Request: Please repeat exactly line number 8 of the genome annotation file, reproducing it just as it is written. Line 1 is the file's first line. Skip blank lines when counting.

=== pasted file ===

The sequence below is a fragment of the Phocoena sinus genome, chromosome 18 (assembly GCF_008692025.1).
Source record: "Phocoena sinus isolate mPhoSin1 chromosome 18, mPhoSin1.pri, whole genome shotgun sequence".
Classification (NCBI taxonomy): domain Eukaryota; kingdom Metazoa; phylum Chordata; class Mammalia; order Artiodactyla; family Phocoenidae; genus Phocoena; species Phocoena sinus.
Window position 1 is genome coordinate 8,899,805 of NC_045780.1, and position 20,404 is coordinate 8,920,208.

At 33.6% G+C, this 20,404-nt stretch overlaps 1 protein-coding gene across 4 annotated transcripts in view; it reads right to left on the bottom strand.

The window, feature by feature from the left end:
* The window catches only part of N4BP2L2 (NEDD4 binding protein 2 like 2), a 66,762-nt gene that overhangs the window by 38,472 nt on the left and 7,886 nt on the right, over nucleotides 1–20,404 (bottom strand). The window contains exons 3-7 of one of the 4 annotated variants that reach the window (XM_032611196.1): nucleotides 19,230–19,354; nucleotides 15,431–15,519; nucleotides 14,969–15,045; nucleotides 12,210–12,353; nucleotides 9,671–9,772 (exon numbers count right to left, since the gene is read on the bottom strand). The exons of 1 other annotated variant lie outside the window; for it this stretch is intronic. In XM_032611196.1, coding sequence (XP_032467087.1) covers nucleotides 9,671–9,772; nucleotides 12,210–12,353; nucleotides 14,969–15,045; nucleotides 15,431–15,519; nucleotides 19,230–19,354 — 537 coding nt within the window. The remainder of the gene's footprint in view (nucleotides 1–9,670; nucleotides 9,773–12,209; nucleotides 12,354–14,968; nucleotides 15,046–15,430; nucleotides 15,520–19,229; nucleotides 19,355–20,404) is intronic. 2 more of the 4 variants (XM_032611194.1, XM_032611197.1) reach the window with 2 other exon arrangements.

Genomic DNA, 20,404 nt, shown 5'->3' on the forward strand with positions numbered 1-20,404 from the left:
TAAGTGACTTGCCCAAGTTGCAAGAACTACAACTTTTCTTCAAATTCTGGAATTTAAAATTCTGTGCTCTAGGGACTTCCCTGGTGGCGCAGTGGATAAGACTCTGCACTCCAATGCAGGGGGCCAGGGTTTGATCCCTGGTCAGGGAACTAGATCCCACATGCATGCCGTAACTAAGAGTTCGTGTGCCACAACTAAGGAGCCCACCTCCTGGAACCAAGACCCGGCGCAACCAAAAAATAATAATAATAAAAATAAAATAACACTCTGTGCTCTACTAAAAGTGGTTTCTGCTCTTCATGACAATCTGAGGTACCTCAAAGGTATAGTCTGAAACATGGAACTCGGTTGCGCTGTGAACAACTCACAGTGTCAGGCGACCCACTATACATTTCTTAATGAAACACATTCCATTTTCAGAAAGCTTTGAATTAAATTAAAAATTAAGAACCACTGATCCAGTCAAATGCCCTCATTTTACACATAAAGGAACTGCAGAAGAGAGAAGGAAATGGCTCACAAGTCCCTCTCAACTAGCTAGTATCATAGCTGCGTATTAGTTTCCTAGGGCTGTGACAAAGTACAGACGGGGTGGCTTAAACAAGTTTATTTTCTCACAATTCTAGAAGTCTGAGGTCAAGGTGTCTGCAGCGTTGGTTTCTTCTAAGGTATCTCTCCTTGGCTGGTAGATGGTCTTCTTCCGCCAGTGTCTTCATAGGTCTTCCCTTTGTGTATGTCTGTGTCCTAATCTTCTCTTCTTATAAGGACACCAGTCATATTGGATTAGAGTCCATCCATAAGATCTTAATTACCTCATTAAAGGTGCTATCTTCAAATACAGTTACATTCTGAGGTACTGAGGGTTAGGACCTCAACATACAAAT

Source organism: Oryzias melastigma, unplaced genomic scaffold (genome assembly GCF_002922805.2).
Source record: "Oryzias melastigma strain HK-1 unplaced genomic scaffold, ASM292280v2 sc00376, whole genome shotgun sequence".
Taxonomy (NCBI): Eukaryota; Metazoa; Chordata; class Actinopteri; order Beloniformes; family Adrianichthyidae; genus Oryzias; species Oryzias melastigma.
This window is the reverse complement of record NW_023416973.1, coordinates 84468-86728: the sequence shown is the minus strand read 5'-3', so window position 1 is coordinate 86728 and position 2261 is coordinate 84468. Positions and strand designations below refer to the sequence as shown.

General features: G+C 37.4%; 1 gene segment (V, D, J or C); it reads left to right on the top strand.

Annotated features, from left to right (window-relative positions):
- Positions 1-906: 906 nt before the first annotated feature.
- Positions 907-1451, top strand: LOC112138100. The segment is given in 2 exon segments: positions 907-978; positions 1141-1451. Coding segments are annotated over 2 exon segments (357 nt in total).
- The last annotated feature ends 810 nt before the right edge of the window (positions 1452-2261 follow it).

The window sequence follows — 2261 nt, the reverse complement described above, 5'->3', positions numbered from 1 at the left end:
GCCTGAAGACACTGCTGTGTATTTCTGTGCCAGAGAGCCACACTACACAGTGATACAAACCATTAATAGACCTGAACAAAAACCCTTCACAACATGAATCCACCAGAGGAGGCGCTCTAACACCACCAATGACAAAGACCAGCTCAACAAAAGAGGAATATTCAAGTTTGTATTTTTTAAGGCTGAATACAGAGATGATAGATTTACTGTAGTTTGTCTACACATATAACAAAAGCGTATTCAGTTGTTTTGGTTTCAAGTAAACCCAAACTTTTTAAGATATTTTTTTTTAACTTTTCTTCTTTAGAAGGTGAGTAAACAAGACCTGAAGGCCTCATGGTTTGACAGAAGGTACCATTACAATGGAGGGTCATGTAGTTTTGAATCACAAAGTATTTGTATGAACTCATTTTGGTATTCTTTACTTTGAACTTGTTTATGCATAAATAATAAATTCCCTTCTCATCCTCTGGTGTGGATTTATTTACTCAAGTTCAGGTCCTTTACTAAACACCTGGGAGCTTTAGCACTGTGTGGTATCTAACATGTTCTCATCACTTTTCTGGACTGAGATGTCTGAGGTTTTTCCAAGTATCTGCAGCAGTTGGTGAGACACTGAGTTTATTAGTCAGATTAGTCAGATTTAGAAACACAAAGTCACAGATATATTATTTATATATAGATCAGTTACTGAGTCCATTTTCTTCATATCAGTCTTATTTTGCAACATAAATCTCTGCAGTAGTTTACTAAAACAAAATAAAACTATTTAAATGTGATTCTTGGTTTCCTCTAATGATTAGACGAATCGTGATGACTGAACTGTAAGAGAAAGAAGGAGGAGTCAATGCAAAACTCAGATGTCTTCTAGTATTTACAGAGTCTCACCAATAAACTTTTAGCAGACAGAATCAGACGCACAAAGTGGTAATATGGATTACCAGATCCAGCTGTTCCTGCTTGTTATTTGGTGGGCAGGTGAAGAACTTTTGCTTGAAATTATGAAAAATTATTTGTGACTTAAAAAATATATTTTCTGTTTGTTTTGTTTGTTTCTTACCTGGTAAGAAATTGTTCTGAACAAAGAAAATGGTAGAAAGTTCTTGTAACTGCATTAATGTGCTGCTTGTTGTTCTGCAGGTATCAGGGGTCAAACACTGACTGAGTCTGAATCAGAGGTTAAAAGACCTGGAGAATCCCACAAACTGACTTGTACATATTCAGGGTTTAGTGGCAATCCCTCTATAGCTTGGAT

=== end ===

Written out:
Genomic DNA, 20,404 nt, shown 5'->3' on the forward strand with positions numbered 1-20,404 from the left: